#Review: The Perfect Betrayal by Lauren North @Lauren_C_North @TransworldBooks @HJ_Barnes #newrelease #thriller #ThePerfectBetrayal

By | March 9, 2019

Having helped with the cover reveal back in September last year, it’s a real pleasure today to share my review of The Perfect Betrayal, the debut psychological thriller from Lauren North, to be published as an e-book by Transworld/Penguin on 14th March. It’s available for pre-order, as is the paperback which will follow at the end of June.

Lauren has a blog tour arranged with Anne of Random Things Tours which starts on Monday (I’ll share the banner below), but I didn’t sign up because I wasn’t sure if I could fit in the reading. But as I contemplated tackling the stairs with the hoover on Sunday, I decided there was something I’d really far rather do. I didn’t move for the rest of the afternoon – my goodness, this book was just wonderful.

My thanks to the publisher for my advance reading e-copy, provided via netgalley – and while I’m doing my thank yous, many thanks to Lauren for mentioning me in the book’s acknowledgements, because it really made my day. Let’s take a closer look…

‘I thought she was our friend. I thought she was trying to help us.’

After the sudden death of her husband, Tess is drowning in grief. All she has left is her son, Jamie, and she’ll do anything to protect him – but she’s struggling to cope.

When grief counsellor Shelley knocks on their door, everything changes. Shelley is beautiful, confident and takes control when Tess can’t bear to face the outside world.

But when questions arise over her husband’s death and strange things start to happen, Tess begins to suspect that Shelley may have an ulterior motive. Tess knows she must do everything she can to keep Jamie safe – but who can she trust?

I seem to have read a few psychological thrillers recently – and I’ll readily acknowledge that I might just be in danger of over-using the word “stunning”. I had fallen out of love with the genre a little – quite apart from finding thrillers so very difficult to review, I was beginning to find the story lines a little samey, with “jaw-dropping twists” that were disappointing me a little. If you’ve ever begun to feel the same, I’d urge you to try this one – a first psychological thriller from an author whose books I’ve previously enjoyed (but under another identity), and something so different and original that it rather took my breath away.

The story opens on the day after son Jamie’s birthday, and the reader finds out on the very first page that Tess is in hospital, has been stabbed, and that her son is missing. And then we go back to 55 days before that birthday, slowly approaching the critical date, the narrative punctuated by extracts from interviews and snippets from statements, all unexplained. It’s a compelling structure, as you become involved in all the twists and turns of Tess’ life, question what might have happened, and always with that ticking clock in the background.

The whole reading experience was so very unsettling, with the knowledge that something dreadful was going to happen – and when I reached the end, all I wanted to do was go back to the beginning, to make sense of how I could have got the whole story so entirely wrong.

It begins with a quite overwhelming depiction of loss and grief – quite wonderfully done, desperately moving – which lingers throughout as Tess focuses on motherhood and attempts to go through the motions of day-to-day life. She turns away from her family – her mother and her brother – but finds alternative support from grief counsellor Shelley, which turns into a close friendship.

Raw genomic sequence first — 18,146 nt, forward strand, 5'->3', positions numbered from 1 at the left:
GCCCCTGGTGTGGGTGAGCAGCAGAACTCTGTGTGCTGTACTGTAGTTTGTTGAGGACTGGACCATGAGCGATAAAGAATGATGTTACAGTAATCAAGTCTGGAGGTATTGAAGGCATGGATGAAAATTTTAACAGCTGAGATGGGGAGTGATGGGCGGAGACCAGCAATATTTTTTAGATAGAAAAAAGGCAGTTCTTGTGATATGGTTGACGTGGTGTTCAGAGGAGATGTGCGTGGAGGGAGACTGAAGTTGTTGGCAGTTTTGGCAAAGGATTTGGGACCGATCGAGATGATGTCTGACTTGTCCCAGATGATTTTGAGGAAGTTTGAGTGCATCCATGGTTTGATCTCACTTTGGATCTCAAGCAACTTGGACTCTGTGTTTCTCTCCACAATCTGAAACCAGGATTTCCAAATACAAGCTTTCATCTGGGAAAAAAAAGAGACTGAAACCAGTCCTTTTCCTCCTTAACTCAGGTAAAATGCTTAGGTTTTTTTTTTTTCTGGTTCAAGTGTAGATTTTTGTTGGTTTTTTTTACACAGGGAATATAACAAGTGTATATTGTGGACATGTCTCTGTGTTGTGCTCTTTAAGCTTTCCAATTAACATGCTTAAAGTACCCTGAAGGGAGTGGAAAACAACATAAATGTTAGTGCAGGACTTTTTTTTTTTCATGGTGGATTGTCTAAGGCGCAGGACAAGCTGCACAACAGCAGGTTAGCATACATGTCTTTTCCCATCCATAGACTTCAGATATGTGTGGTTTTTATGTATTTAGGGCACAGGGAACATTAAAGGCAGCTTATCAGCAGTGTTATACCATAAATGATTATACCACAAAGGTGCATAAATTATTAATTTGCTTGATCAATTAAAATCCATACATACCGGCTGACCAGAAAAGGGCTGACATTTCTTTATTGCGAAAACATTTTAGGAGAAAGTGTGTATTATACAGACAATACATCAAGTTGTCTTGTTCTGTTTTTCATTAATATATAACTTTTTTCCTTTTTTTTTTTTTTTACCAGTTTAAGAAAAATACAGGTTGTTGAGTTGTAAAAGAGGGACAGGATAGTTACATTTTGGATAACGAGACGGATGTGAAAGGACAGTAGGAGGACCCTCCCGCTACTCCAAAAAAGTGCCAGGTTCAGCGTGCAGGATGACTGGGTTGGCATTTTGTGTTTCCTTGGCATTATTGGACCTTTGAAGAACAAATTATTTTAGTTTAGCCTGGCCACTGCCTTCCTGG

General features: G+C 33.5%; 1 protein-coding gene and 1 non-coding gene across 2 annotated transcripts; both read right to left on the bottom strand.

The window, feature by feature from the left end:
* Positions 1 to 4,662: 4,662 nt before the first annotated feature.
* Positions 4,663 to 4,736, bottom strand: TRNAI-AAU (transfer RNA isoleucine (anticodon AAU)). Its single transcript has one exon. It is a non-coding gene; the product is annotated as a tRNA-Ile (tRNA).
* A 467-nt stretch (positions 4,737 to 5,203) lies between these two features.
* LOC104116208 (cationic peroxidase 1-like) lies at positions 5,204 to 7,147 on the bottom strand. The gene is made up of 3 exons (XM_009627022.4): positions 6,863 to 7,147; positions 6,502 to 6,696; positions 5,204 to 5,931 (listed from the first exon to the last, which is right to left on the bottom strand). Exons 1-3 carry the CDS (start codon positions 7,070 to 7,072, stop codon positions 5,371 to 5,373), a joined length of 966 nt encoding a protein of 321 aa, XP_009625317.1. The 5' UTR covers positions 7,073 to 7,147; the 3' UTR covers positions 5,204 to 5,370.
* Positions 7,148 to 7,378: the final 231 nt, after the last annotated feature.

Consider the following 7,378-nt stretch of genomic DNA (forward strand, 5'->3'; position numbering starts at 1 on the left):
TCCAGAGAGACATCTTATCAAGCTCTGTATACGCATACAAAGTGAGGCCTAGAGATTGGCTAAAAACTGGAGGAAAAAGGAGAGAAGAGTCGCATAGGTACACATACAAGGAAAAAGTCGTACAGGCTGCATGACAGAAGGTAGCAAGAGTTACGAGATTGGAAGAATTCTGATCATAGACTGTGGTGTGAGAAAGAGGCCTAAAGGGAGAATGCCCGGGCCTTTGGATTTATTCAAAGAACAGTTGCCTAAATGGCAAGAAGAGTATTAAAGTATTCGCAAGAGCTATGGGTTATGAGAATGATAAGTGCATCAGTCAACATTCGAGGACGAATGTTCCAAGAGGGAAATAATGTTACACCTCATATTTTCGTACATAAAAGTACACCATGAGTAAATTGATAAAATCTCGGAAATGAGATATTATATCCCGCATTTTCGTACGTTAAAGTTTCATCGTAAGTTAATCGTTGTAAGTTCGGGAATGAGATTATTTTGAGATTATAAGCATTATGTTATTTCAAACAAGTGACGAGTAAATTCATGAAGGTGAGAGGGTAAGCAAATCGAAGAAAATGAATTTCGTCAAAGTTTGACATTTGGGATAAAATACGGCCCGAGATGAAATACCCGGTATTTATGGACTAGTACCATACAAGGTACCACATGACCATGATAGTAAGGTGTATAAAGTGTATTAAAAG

But might it be too close? Tess begins to doubt whether Shelley with her ever-present smile is all that she seems, and her life becomes further complicated by the discovery that her husband had secrets. Coupled with her distinctly unpleasant brother-in-law bringing financial pressure, threatening phone calls, a stalker and an intruder, she reaches the point where she finds it unable to trust anyone – and as you read, you start to draw your own ever-changing conclusions.

The characters are superbly drawn – particularly Shelley, and you’ll find your views on her character constantly shifting, wondering about her motives, slowly growing to doubt whether her care for Tess can possibly be as selfless as it appears.

The tension in this book is cranked up to an almost unbearable level, laced with threat and menace – to give any clue where the story’s going would be entirely unforgivable, but I promise it won’t disappoint. I quite possibly forgot to breath beyond the halfway point – it’s immaculately plotted, so well written, totally impossible to put down until the bitter end… and quite wonderful.

And as promised, here are the details of the forthcoming tour – and I’m really looking forward to reading the reviews…

About the author

Lauren writes psychological suspense novels that delve into the darker side of relationships and families. She has a lifelong passion for writing, reading, and all things books. Lauren’s love of psychological suspense has grown since childhood and her dark imagination of always wondering what’s the worst thing that could happen in every situation. 

Lauren studied psychology before moving to London where she lived and worked for many years. She now lives with her family in the Suffolk countryside.

Readers can follow Lauren on Twitter and Facebook.

One thought on “#Review: The Perfect Betrayal by Lauren North @Lauren_C_North @TransworldBooks @HJ_Barnes #newrelease #thriller #ThePerfectBetrayal

Comments are closed.